Of course the problem with the entire “Let’s invade Iraq to defeat the Islamicists” (they aren’t fascists, and anyone who knows anything about fascism knows this) trope is that Saddam’s regime was secular. Saddam was a tyrant certainly, but a secular one. If you want to go after Islamicists, go after Saudi Arabia.

    As to the theory that they destroyed in the months prior to the invasion, as far as I can tell, there is no evidence of such, and to be frank, if they did do this, it only undermines even more the need for war – that is, if they were willing to destroy their weapons at a mere hint of war, well, a hint was all that was needed.

  16. joe,

    Chalabi looks like that short, squat actor from Saturday Night Live – the one with a triple chin. When first airlifted to Iraq, no one knew who the fuck he was.

  17. joe,

    I think he tries to style himself as an Iraqi de Gaulle; but he has nothing like the moral or martial fibre to do so.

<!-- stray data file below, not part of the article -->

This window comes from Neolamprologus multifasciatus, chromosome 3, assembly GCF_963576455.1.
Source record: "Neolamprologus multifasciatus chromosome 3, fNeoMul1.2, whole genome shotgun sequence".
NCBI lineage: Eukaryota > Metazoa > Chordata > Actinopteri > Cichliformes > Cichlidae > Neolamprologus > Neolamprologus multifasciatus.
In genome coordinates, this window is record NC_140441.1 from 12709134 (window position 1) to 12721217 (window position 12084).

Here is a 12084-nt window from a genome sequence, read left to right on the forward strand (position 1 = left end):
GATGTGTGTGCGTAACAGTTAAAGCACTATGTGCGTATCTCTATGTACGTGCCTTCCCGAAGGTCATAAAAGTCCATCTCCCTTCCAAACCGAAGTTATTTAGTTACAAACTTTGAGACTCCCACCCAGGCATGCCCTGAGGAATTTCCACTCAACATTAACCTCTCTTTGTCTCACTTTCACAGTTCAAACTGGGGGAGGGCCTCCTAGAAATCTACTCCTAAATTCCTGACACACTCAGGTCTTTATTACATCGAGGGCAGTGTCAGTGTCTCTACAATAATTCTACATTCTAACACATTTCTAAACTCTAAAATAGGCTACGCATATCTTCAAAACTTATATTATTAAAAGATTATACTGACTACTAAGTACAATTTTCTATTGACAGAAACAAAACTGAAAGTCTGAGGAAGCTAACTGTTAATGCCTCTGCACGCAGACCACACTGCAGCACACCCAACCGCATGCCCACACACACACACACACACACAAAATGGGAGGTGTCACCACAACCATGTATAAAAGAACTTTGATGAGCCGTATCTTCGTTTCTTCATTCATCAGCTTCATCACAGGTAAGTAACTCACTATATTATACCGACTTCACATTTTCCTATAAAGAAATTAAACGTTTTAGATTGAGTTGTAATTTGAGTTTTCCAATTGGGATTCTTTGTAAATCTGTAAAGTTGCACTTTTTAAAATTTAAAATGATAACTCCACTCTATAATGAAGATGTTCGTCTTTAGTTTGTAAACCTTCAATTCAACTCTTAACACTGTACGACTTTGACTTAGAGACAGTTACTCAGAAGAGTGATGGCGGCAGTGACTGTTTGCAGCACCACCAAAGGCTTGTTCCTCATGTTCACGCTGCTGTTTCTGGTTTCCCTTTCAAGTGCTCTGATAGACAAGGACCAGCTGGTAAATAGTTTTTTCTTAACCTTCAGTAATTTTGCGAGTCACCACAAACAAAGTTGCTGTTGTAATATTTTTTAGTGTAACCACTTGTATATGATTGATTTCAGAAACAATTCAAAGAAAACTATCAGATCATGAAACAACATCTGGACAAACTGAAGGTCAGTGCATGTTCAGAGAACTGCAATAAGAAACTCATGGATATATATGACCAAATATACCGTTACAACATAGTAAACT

18. PapayaSF,

    BTW, the issue is not whether the intelligence was perfect; the issue is whether it was sculpted so as to ignore the caveats and counter-evidence that argued against said invasion.

    And one more thing, with regard to Pearl Harbor, it was recognized that the Germans were a graver threat to the US than the Japanese, ergo, seventy-five percent of America’s material production went toward the war in Europe. America’s invasion of Iraq is more like it focusing its primary attention on re-taking the Aleutian islands that Japan seized – Attu and Kiska – than it is invading North Africa, if the former had occurred.

  19. Jean Bart,
    “Why do I have to keep on explaining American history to Americans?”

    Because were all too busy studying the role of the Jacobins played in the French Revolution!
    See: “The French Revolution” by Nesta Webster